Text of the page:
I have been actively avoiding taking in too much of the news lately, as I have reached a point where it is just wearing me out. My hope is that with a break coming up for Thanksgiving that everyone can take a deep breath, focus on family and friends (and some football) and we can start moving past the never ending doom-scroll. Having said that, I have come across a few articles that I thought were interesting that I wanted to share.
15 Minute City Map
I have talked about the concept of the 15 minute city in previous posts – where it is possible to meet your basic needs within a fifteen minute walk or bike ride from where you live. The ultimate goal of the concept is to improve both sustainability and the overall health of citizens by creating everyday opportunities for physical activity. Fast Company recently had an article on a new tool that allows you to map out local services in your area/neighborhood to see how close your neighborhood comes to the ideal. You can view the article and link to that mapping tool here. It’s a fun exercise to play with, and I do plan on using this as part of our next move as walkable neighborhoods and an ability to not need a car for every shopping or dining trip is high on my wish list for our next house.
Chipotle and Food Transparency
Chipotle now allows you to see the impact you have on the planet by choosing to support responsibly sourced ingredients versus conventional ones. The actual data will show up on your Chipotle receipt making it easy to access and understand. The information provided factors in elements like carbon emitted into the atmosphere, water used, antibiotics avoided, soil health, and support for organic farmland. The initiative is powered by How Good, an independent research company with the world’s largest database on food sustainability. You can find more info here on this initiative and on How Good in general.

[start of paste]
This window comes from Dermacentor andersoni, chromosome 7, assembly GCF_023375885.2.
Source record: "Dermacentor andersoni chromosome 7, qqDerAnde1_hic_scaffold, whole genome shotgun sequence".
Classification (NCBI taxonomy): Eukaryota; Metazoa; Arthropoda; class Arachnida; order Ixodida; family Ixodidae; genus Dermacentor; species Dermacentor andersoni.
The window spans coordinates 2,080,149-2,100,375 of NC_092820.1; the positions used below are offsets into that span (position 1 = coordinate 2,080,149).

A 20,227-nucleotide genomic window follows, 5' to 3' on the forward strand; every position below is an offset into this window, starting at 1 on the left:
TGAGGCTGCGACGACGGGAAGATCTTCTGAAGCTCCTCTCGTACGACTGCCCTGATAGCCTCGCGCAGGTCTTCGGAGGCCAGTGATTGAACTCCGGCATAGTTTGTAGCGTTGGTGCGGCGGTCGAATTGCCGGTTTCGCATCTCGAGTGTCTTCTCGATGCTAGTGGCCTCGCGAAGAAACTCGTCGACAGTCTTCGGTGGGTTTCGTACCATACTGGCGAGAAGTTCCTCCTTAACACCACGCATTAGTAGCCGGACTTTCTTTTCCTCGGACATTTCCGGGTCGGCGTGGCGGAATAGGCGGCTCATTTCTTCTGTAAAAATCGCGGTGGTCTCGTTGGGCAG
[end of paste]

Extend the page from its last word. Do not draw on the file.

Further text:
Redesigning a Spanish Downtown
Fast Company has an interesting article that you can view here, about how Barcelona is looking to redesign areas of its downtown to make them more citizen friendly. In central Barcelona, one in three streets will soon become “green axes” that prioritize pedestrians and cyclists over cars. Twenty-one intersections will be converted to public squares, so no one is more than 650ft from a small park. The plan is to be implemented over the next ten years and is aimed at creating a more sustainable and living city. Currently 60% of public space is actually used by cars, so the whole idea is to give space back to people. This plan does not completely exclude cars, which is politically a minefield, both in Barcelona and most other cities, which helps make the overall plan more executable. In my opinion, anything that helps reduce air pollution, increase physical activity and gives more people access to green spaces is a strong step in the right direction.
The Free Range Viking